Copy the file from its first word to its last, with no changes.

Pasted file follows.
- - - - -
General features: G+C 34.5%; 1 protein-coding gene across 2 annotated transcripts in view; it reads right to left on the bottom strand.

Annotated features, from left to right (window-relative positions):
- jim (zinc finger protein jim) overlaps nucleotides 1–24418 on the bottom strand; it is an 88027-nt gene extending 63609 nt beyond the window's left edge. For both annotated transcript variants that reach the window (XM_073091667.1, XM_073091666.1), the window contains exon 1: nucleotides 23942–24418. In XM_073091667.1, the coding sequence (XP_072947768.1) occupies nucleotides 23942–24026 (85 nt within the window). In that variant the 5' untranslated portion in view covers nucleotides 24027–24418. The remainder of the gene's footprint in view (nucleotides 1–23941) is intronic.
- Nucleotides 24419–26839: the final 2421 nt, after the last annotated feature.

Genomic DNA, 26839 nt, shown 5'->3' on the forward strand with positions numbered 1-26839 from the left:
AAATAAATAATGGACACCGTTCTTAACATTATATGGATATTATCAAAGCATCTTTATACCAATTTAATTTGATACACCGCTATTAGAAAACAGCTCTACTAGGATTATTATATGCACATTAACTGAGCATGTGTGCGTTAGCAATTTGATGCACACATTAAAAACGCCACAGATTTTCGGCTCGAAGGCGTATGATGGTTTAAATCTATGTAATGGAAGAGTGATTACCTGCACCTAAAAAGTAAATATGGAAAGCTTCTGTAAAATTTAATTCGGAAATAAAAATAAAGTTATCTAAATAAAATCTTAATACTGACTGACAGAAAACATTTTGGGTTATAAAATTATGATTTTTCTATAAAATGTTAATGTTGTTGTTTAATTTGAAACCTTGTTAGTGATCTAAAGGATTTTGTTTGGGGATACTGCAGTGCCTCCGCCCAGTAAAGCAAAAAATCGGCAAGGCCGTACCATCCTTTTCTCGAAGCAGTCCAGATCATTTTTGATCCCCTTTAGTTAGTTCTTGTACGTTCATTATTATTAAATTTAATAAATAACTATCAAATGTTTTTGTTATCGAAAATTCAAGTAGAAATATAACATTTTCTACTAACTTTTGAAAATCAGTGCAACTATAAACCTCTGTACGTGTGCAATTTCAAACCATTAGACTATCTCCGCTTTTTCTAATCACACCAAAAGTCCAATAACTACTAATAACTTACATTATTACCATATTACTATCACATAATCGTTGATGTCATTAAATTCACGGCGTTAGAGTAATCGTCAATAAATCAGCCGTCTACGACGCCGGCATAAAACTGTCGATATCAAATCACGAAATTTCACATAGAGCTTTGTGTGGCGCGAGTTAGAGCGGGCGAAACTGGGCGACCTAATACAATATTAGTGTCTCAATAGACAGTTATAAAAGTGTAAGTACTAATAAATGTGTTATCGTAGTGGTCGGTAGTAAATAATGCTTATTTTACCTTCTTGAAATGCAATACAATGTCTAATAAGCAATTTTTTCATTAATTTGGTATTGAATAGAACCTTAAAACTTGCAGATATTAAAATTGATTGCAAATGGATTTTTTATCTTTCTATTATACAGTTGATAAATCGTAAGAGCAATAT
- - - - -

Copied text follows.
General features: G+C 34.5%; 1 protein-coding gene across 2 annotated transcripts in view; it reads right to left on the bottom strand.

Annotated features, from left to right (window-relative positions):
- jim (zinc finger protein jim) overlaps nucleotides 1–24418 on the bottom strand; it is an 88027-nt gene extending 63609 nt beyond the window's left edge. For both annotated transcript variants that reach the window (XM_073091667.1, XM_073091666.1), the window contains exon 1: nucleotides 23942–24418. In XM_073091667.1, the coding sequence (XP_072947768.1) occupies nucleotides 23942–24026 (85 nt within the window). In that variant the 5' untranslated portion in view covers nucleotides 24027–24418. The remainder of the gene's footprint in view (nucleotides 1–23941) is intronic.
- Nucleotides 24419–26839: the final 2421 nt, after the last annotated feature.

Genomic DNA, 26839 nt, shown 5'->3' on the forward strand with positions numbered 1-26839 from the left:
AAATAAATAATGGACACCGTTCTTAACATTATATGGATATTATCAAAGCATCTTTATACCAATTTAATTTGATACACCGCTATTAGAAAACAGCTCTACTAGGATTATTATATGCACATTAACTGAGCATGTGTGCGTTAGCAATTTGATGCACACATTAAAAACGCCACAGATTTTCGGCTCGAAGGCGTATGATGGTTTAAATCTATGTAATGGAAGAGTGATTACCTGCACCTAAAAAGTAAATATGGAAAGCTTCTGTAAAATTTAATTCGGAAATAAAAATAAAGTTATCTAAATAAAATCTTAATACTGACTGACAGAAAACATTTTGGGTTATAAAATTATGATTTTTCTATAAAATGTTAATGTTGTTGTTTAATTTGAAACCTTGTTAGTGATCTAAAGGATTTTGTTTGGGGATACTGCAGTGCCTCCGCCCAGTAAAGCAAAAAATCGGCAAGGCCGTACCATCCTTTTCTCGAAGCAGTCCAGATCATTTTTGATCCCCTTTAGTTAGTTCTTGTACGTTCATTATTATTAAATTTAATAAATAACTATCAAATGTTTTTGTTATCGAAAATTCAAGTAGAAATATAACATTTTCTACTAACTTTTGAAAATCAGTGCAACTATAAACCTCTGTACGTGTGCAATTTCAAACCATTAGACTATCTCCGCTTTTTCTAATCACACCAAAAGTCCAATAACTACTAATAACTTACATTATTACCATATTACTATCACATAATCGTTGATGTCATTAAATTCACGGCGTTAGAGTAATCGTCAATAAATCAGCCGTCTACGACGCCGGCATAAAACTGTCGATATCAAATCACGAAATTTCACATAGAGCTTTGTGTGGCGCGAGTTAGAGCGGGCGAAACTGGGCGACCTAATACAATATTAGTGTCTCAATAGACAGTTATAAAAGTGTAAGTACTAATAAATGTGTTATCGTAGTGGTCGGTAGTAAATAATGCTTATTTTACCTTCTTGAAATGCAATACAATGTCTAATAAGCAATTTTTTCATTAATTTGGTATTGAATAGAACCTTAAAACTTGCAGATATTAAAATTGATTGCAAATGGATTTTTTATCTTTCTATTATACAGTTGATAAATCGTAAGAGCAATAT